By RON FRIEDMAN
Tourism Minister Stas Misezhnikov presented his ministry's three-year plan to boost tourism at a press conference in Tel Aviv on Wednesday. The plan, which aims to bring in an additional one million foreign tourists by 2012, focuses mostly on attracting tourists who come to Israel for religious, historical and cultural purposes.
According to Misezhnikov, the boost in numbers will garner NIS 4.5 billion in income and create 40,000 new jobs, especially in Jerusalem and the periphery.
"The Tourism Ministry is an economic portfolio," he said. "As such, it is measured according to two main parameters: creating jobs and balancing income with expenses. For every 100,000 tourists, 4,000 jobs are created and NIS 450 million are invested in the Israeli economy."
The plan calls for the branding of Israel as a destination for dahat tourism, a Hebrew acronym for religion, history and culture. Misezhnikov said his office had identified Israel's central role in Judaism and Christianity and its rich historic and cultural legacy as the main attraction for tourists.
"We have no relative advantage over other countries in terms of vistas, beaches or leisure," he said. "On the contrary, we are at a disadvantage compared to some of our neighbors because of our troublesome security situation, our relatively high prices and our image of being inhospitable to tourists."
Misezhnikov said the other things Israel offered, including traditional tourists destinations like Tel Aviv, Eilat and the Dead Sea, and niche tourism attractions such as bird watching, cycling and food and wine, would be byproducts of the overarching branding of Israel as "the Holy Land, with Jerusalem at its heart."
The ministry set up a fourthronged action plan, which was approved by the cabinet last week.
The first pillar in the plan is marketing Israel to the correct audiences. According to the ministry, the sectors Israel should be focusing on are Evangelical Christians, Russian Orthodox and Catholic Christians and Jews. The marketing strategy will concentrate on the United States, Canada, Russia, France, Britain, Germany, Italy, Spain and the Scandinavian countries.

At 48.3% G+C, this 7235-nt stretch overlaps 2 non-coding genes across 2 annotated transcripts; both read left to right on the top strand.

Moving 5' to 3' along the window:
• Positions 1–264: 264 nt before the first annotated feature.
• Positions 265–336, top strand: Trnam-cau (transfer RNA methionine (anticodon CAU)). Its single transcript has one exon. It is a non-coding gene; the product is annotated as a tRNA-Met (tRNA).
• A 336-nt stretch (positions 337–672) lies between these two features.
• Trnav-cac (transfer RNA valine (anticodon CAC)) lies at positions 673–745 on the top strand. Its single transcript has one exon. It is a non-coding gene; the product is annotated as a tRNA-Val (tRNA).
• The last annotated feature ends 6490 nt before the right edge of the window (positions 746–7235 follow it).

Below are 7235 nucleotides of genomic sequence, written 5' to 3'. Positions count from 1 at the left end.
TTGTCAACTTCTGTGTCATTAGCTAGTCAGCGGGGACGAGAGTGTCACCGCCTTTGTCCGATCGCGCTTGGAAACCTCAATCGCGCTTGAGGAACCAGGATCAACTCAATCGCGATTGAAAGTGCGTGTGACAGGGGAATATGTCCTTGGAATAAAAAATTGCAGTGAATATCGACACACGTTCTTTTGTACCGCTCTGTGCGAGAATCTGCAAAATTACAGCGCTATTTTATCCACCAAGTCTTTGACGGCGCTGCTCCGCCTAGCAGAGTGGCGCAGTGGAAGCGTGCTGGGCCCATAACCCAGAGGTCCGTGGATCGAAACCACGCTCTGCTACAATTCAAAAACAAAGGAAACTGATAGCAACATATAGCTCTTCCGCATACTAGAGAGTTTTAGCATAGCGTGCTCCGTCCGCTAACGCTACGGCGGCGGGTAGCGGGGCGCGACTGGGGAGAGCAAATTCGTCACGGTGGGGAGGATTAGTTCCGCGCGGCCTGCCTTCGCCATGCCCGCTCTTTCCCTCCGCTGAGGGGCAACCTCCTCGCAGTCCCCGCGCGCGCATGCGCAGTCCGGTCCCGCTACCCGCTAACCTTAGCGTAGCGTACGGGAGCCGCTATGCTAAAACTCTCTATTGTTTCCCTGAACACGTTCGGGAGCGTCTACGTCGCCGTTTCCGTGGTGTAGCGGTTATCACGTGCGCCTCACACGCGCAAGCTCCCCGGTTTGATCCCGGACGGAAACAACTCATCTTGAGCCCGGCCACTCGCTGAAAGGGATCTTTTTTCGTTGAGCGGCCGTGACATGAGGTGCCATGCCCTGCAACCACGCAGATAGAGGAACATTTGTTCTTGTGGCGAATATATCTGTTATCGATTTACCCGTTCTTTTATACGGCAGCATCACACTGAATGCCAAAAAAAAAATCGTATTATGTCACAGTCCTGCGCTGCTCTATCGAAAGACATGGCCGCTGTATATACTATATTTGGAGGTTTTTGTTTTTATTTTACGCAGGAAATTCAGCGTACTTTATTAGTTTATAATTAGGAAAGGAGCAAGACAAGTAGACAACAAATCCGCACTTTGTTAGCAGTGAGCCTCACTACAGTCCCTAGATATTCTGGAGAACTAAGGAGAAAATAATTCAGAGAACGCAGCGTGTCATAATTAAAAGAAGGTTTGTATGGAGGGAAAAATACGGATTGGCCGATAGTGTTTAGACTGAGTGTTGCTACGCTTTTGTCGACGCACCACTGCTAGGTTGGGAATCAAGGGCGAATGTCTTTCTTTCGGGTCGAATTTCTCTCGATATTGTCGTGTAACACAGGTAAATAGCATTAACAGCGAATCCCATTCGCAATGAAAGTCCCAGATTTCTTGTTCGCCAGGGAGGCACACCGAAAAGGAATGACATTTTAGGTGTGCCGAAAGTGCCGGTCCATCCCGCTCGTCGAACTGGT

The ministry will also attempt to attract people in China, South Korea and Latin America.
Misezhnikov said there was also great potential in the Russian tourist market. He said Russians spend a lot of money when on vacation, citing the benefits from Israel's agreement last year to remove the demand for visas.
Misezhnikov said the ministry would use a variety of information-technology tools to attract and maintain contact with tourists. Among the suggestions are creating a call center, upgrading the ministry's Web site, creating a customerrelations management system, introducing twitter and YouTube channels and combining potential tourists databases.
The second pillar of the plan, expanding employment, calls for the ministry to provide assistance in the formation of small and medium businesses through assisting in removing bureaucratic obstacles and providing marketing guidance for entrepreneurs.
Additional assistance will be given by providing professional training and improving the image of tourism-orientated jobs, with a focus on the periphery.
The third pillar, improving the tourism product, includes re-branding Tel Aviv and Eilat to attract specific audiences, creating a tourism police, providing incentives to outstanding service providers, creating a system for ranking hotels and guest houses and running a public campaign intended to educate Israelis on gracious treatment of tourists.
The fourth pillar addresses investing in infrastructure and encouraging construction of new hotels.
"Despite the global economic crisis and a war in early 2009, the Israeli tourist sector dropped only 11% from its 2008 peak and surpassed performance in all previous years," Misezhnikov said.
The US was the largest country of origin for incoming tourism, with 550,000 visitors, or 21% of all incoming tourism. Russia was second, with 400,000 visitors; France was third, with 260,000; followed by the UK, with 170,000; and Germany, with Thirty-nine percent of incoming tourists were Jewish, 54% Christian and the remainder either from other religions or with no religious affiliation. Nearly half of the tourists were visiting Israel for the first time.
Nearly a quarter of the tourists said the purpose of their visit was for holiday and leisure, 31% for pilgrimage and 6% for touring and sightseeing.
The average foreign tourist expenditure in Israel in 2009 was $1,083, including overseas expenses. The average daily expenditure was about $100.
To boost domestic tourism, which has some 16 million overnight stays, the ministry has proposed passing a "vacation law" that would reduce taxes for Israelis staying in local hotels.
Misezhnikov attributed the 3% increase in domestic tourism during 2009 to the global economic crisis and the diplomatic fallout with Turkey.
"I did not call on vacationers to ban Turkey, but I did encourage workers unions to bring their employees to Israeli destinations at the time of the crisis," he said.
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